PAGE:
Although identified as a potentially resource-rich location in previous reports, no onsite archeological or survey work has yet been conducted on Palmito Hill itself. The 2009 ABPP grant will provide funding to the THC to conduct a non-invasive archeological survey on Palmito Hill in hopes of determining if the site may have hosted the advance or retreat of Union troops during the battle. The THC’s Archaeology Division with volunteer support from the National Park Service’s nearby Palo Alto Battlefield National Historical Park will supervise a basic magnetometer survey for the mapping of three acres. Set to begin in early 2010, the non-invasive reconnaissance survey will ideally ascertain a portion of the hill’s archeological integrity and potential to tell more of the battle’s story.
In an effort to accomplish the remaining objectives of the ABPP grant — engaging a larger, more diverse audience in the battlefield and promoting its unique international Civil War history in hopes of encouraging heritage tourism and preservation of the site — the Military History Sites Program of the THC has begun facilitating public meetings in Cameron County to build an engaged constituency for the battlefield. The first of four meetings took place in September 2009 in Brownsville.
Palmito Ranch is capable of telling a far more encompassing story of the Confederacy’s cotton trade and the crucial role Texas played in the South’s pursuit of international recognition and economic viability than has been written. To that point, the third grant objective, the production of 50,000 heritage tourism travel brochures, is expected to inform the public about the site and generate greater regional support for its preservation and enhancement as the country nears the sesquicentennial observances of the Civil War.
In addition to the support from CWPT through Park Day initiatives and the purchase of core battlefield land and the National Park Service’s ABPP grant, the Society of the Order of the Southern Cross has donated funds for historical research related to the Battle of Palmito Ranch. This generous grant has provided funding for the Military Sites Program of the THC and a contract historian to conduct primary document research at the Nita Stewart Haley Memorial Library in Midland, Texas. The library is the repository for the Texas Division of the United Daughters of the Confederacy’s special collection on Col. John Salmon “Rip” Ford titled, “Inventory of the Ford Expeditionary Forces Records from the Texas Confederate Museum Collection.” Research in the collection has already produced many interesting details about the Texan, Union and Mexican forces in the area prior to the battle, as well as new knowledge regarding skirmishes at Palmito Ranch prior to the May 1865 battle. Especially exciting is how these primary documents have provided insight into the battle’s historical context when viewed through the K.O.C.O.A. Military Terrain Analysis process. Initially developed by the U.S. military, the practice has been adopted by the National Park Service, for evaluating the military significance of the terrain. By accessing “key terrain, observation and fields of fire, cover and concealment, and avenues of approach” the procedure encourages battlefield surveyors to view the terrain through the soldiers’ eyes. Although this analysis is not yet complete, the THC looks forward to completing its report and determining if the battlefield’s historical footprint can in fact be updated.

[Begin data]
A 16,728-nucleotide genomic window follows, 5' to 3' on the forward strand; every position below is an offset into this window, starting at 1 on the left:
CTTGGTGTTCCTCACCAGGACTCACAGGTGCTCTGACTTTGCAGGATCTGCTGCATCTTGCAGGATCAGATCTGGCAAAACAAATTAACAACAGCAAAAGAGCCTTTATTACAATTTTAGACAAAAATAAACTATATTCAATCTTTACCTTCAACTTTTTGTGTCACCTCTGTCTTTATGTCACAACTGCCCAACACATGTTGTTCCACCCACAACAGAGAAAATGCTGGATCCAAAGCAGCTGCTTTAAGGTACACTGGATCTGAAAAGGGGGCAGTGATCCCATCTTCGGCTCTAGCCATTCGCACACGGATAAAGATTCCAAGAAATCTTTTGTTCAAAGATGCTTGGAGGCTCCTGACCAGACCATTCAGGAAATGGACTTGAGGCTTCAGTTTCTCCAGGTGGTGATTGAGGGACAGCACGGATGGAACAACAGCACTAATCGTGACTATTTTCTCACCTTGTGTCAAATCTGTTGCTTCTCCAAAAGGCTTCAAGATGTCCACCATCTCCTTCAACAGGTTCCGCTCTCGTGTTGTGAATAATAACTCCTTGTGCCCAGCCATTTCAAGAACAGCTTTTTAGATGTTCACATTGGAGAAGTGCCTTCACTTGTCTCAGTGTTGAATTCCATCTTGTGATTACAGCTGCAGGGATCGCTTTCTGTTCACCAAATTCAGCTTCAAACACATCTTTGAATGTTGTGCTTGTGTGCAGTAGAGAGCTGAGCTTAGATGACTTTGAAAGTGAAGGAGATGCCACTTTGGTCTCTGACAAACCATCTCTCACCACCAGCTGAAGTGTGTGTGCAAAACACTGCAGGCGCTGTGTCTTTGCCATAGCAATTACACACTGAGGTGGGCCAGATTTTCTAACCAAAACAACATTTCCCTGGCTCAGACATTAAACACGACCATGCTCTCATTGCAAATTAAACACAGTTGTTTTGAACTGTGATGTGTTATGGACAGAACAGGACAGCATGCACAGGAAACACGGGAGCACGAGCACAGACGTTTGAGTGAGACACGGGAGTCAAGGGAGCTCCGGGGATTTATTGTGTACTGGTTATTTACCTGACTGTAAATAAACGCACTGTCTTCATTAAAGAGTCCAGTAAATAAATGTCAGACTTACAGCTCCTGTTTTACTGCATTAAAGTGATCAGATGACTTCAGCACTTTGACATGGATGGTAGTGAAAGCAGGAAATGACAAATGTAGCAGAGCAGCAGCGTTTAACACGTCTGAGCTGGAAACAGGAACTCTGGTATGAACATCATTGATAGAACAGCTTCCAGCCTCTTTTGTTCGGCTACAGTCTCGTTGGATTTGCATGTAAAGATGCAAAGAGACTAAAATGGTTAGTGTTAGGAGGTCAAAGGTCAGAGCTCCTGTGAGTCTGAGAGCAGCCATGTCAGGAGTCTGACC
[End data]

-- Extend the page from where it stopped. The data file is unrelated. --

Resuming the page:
Sabine Pass Battleground
On January 1, 2008, the 58-acre Sabine Pass Battleground State Historic Site and 17 other historic sites across Texas were transferred from the Texas Parks and Wildlife Department to the THC for management and rehabilitation. Following this significant sites transfer, in February 2009, Texas history lovers founded the Friends of Sabine Pass Battleground to further support rehabilitation and interpretation of the Sabine Pass Battleground State Historic Site in Jefferson County. And thanks to a State of Texas bond issue, funding has been provided to improve the site’s historic interpretation and facilities. The Civil War Sites Advisory Commission classified Sabine Pass as a Priority II, Class B battlefield.
Sabine Pass Battleground State Historic Site highlights the September 8, 1863, story of Confederate Lt. Richard “Dick” Dowling and his 46 men who thwarted an attempted Union attack on Sabine Pass, a primary Texas port for Confederate supplies vital to the war effort. To prevent a viable, Confederate trade route through Mexico, President Abraham Lincoln sent a force to capture Sabine Pass, near the Louisiana border, and begin the occupation of Texas. The only Confederate line of defense was a few dozen artillerists manning six cannons inside Fort Griffin. In a battle lasting less than an hour, Dowling and his men destroyed two gunboats, inflicted significant casualties and captured nearly 350 prisoners. The successful defense by the outnumbered Texan defenders was one of the most lopsided victories of the entire war. Thanks to their efforts, area ports escaped capture and Union forces failed to penetrate the Texas interior.
In April 2008, the THC’s Historic Sites Division and Military Sites Program conducted the first-ever Park Day at Sabine Pass Battleground (See Photos »). CWPT’s support of the battlefield turned out a large group of preservationists. The April 2008 activities included a historical marker cleaning workshop and a public speaking event that highlighted the site’s significance. Hurricane Ike, making landfall in November 2008, caused significant damage to the entire region, keeping the site closed until September 2009. As a result, CWPT helped bring national attention to the site by placing Sabine Pass Battleground State Historic Site in its report History Under Siege: A Guide to America’s Most Endangered Civil War Battlefields. Since its reopening, the public has again embraced the site.
The THC is committed to the concept of heritage tourism and believes in its financial and preservation values. Working with CWPT and local preservation partners at Sabine Pass and Palmito Ranch, all involved parties hope to ensure the sites’ preservation for future generations to remember the important role Texas played during a seminal event in our nation’s history, the American Civil War.